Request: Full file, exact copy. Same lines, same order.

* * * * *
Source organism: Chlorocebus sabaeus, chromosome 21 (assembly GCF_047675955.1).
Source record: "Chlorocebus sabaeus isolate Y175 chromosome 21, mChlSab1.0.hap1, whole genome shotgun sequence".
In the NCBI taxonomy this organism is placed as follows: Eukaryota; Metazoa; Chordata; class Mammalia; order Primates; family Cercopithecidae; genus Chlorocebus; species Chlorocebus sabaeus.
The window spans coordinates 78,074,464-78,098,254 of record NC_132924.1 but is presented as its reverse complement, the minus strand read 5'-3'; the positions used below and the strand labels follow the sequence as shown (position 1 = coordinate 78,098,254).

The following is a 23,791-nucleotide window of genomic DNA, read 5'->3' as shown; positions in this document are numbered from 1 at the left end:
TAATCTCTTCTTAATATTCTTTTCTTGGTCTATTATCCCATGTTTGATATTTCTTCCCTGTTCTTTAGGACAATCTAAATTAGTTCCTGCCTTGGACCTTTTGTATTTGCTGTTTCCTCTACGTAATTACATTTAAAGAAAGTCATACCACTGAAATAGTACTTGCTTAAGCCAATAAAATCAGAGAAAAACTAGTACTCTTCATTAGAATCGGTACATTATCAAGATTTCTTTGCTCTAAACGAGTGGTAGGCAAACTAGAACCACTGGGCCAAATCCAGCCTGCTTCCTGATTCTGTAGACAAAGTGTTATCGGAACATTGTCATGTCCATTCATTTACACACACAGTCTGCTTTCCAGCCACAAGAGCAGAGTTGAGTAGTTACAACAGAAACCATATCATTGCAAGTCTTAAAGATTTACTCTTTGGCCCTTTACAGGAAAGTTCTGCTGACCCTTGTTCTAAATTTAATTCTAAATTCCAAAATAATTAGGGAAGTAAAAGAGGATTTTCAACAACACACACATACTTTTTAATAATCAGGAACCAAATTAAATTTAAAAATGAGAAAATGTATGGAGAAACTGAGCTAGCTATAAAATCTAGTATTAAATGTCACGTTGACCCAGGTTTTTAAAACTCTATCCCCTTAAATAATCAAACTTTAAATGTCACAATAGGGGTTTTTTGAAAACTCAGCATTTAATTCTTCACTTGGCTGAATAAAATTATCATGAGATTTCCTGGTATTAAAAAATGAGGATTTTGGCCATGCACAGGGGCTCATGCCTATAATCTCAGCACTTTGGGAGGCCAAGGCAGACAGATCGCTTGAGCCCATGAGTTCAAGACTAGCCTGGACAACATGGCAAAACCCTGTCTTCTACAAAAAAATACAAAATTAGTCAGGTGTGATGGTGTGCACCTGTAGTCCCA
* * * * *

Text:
Source organism: Chlorocebus sabaeus, chromosome 21 (assembly GCF_047675955.1).
Source record: "Chlorocebus sabaeus isolate Y175 chromosome 21, mChlSab1.0.hap1, whole genome shotgun sequence".
In the NCBI taxonomy this organism is placed as follows: Eukaryota; Metazoa; Chordata; class Mammalia; order Primates; family Cercopithecidae; genus Chlorocebus; species Chlorocebus sabaeus.
The window spans coordinates 78,074,464-78,098,254 of record NC_132924.1 but is presented as its reverse complement, the minus strand read 5'-3'; the positions used below and the strand labels follow the sequence as shown (position 1 = coordinate 78,098,254).

The following is a 23,791-nucleotide window of genomic DNA, read 5'->3' as shown; positions in this document are numbered from 1 at the left end:
TAATCTCTTCTTAATATTCTTTTCTTGGTCTATTATCCCATGTTTGATATTTCTTCCCTGTTCTTTAGGACAATCTAAATTAGTTCCTGCCTTGGACCTTTTGTATTTGCTGTTTCCTCTACGTAATTACATTTAAAGAAAGTCATACCACTGAAATAGTACTTGCTTAAGCCAATAAAATCAGAGAAAAACTAGTACTCTTCATTAGAATCGGTACATTATCAAGATTTCTTTGCTCTAAACGAGTGGTAGGCAAACTAGAACCACTGGGCCAAATCCAGCCTGCTTCCTGATTCTGTAGACAAAGTGTTATCGGAACATTGTCATGTCCATTCATTTACACACACAGTCTGCTTTCCAGCCACAAGAGCAGAGTTGAGTAGTTACAACAGAAACCATATCATTGCAAGTCTTAAAGATTTACTCTTTGGCCCTTTACAGGAAAGTTCTGCTGACCCTTGTTCTAAATTTAATTCTAAATTCCAAAATAATTAGGGAAGTAAAAGAGGATTTTCAACAACACACACATACTTTTTAATAATCAGGAACCAAATTAAATTTAAAAATGAGAAAATGTATGGAGAAACTGAGCTAGCTATAAAATCTAGTATTAAATGTCACGTTGACCCAGGTTTTTAAAACTCTATCCCCTTAAATAATCAAACTTTAAATGTCACAATAGGGGTTTTTTGAAAACTCAGCATTTAATTCTTCACTTGGCTGAATAAAATTATCATGAGATTTCCTGGTATTAAAAAATGAGGATTTTGGCCATGCACAGGGGCTCATGCCTATAATCTCAGCACTTTGGGAGGCCAAGGCAGACAGATCGCTTGAGCCCATGAGTTCAAGACTAGCCTGGACAACATGGCAAAACCCTGTCTTCTACAAAAAAATACAAAATTAGTCAGGTGTGATGGTGTGCACCTGTAGTCCCA